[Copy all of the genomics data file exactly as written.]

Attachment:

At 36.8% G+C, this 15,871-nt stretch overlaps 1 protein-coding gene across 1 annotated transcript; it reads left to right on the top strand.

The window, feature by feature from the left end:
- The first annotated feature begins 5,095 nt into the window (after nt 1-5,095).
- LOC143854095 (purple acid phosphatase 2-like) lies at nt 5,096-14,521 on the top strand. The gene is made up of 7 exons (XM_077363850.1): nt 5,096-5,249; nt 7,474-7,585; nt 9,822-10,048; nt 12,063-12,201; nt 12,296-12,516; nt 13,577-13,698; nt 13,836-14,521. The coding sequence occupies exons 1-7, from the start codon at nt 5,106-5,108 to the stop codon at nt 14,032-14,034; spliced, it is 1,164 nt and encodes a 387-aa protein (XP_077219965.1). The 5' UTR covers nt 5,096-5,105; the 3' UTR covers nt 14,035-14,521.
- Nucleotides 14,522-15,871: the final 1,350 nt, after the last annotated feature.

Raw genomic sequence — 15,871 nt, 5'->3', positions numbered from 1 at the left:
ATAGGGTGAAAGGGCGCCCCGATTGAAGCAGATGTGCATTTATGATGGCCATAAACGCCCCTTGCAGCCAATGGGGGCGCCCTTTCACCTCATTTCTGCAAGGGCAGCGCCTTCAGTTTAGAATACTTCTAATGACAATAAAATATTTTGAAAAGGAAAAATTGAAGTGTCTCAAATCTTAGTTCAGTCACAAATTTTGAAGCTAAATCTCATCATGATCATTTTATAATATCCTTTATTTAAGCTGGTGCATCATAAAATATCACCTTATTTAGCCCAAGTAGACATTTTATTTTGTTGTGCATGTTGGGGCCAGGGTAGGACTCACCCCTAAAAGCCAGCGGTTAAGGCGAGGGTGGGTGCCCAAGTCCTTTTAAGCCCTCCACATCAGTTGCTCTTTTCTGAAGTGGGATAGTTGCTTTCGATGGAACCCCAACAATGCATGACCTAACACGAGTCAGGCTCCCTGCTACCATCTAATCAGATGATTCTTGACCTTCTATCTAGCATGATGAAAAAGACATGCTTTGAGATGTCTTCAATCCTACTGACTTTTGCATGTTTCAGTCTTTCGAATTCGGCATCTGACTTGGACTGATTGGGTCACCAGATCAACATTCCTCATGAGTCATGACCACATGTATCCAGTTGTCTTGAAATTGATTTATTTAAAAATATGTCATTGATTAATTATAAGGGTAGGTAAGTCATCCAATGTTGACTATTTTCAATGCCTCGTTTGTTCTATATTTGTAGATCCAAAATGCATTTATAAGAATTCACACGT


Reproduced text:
At 36.8% G+C, this 15,871-nt stretch overlaps 1 protein-coding gene across 1 annotated transcript; it reads left to right on the top strand.

The window, feature by feature from the left end:
- The first annotated feature begins 5,095 nt into the window (after nt 1-5,095).
- LOC143854095 (purple acid phosphatase 2-like) lies at nt 5,096-14,521 on the top strand. The gene is made up of 7 exons (XM_077363850.1): nt 5,096-5,249; nt 7,474-7,585; nt 9,822-10,048; nt 12,063-12,201; nt 12,296-12,516; nt 13,577-13,698; nt 13,836-14,521. The coding sequence occupies exons 1-7, from the start codon at nt 5,106-5,108 to the stop codon at nt 14,032-14,034; spliced, it is 1,164 nt and encodes a 387-aa protein (XP_077219965.1). The 5' UTR covers nt 5,096-5,105; the 3' UTR covers nt 14,035-14,521.
- Nucleotides 14,522-15,871: the final 1,350 nt, after the last annotated feature.

Raw genomic sequence — 15,871 nt, 5'->3', positions numbered from 1 at the left:
ATAGGGTGAAAGGGCGCCCCGATTGAAGCAGATGTGCATTTATGATGGCCATAAACGCCCCTTGCAGCCAATGGGGGCGCCCTTTCACCTCATTTCTGCAAGGGCAGCGCCTTCAGTTTAGAATACTTCTAATGACAATAAAATATTTTGAAAAGGAAAAATTGAAGTGTCTCAAATCTTAGTTCAGTCACAAATTTTGAAGCTAAATCTCATCATGATCATTTTATAATATCCTTTATTTAAGCTGGTGCATCATAAAATATCACCTTATTTAGCCCAAGTAGACATTTTATTTTGTTGTGCATGTTGGGGCCAGGGTAGGACTCACCCCTAAAAGCCAGCGGTTAAGGCGAGGGTGGGTGCCCAAGTCCTTTTAAGCCCTCCACATCAGTTGCTCTTTTCTGAAGTGGGATAGTTGCTTTCGATGGAACCCCAACAATGCATGACCTAACACGAGTCAGGCTCCCTGCTACCATCTAATCAGATGATTCTTGACCTTCTATCTAGCATGATGAAAAAGACATGCTTTGAGATGTCTTCAATCCTACTGACTTTTGCATGTTTCAGTCTTTCGAATTCGGCATCTGACTTGGACTGATTGGGTCACCAGATCAACATTCCTCATGAGTCATGACCACATGTATCCAGTTGTCTTGAAATTGATTTATTTAAAAATATGTCATTGATTAATTATAAGGGTAGGTAAGTCATCCAATGTTGACTATTTTCAATGCCTCGTTTGTTCTATATTTGTAGATCCAAAATGCATTTATAAGAATTCACACGT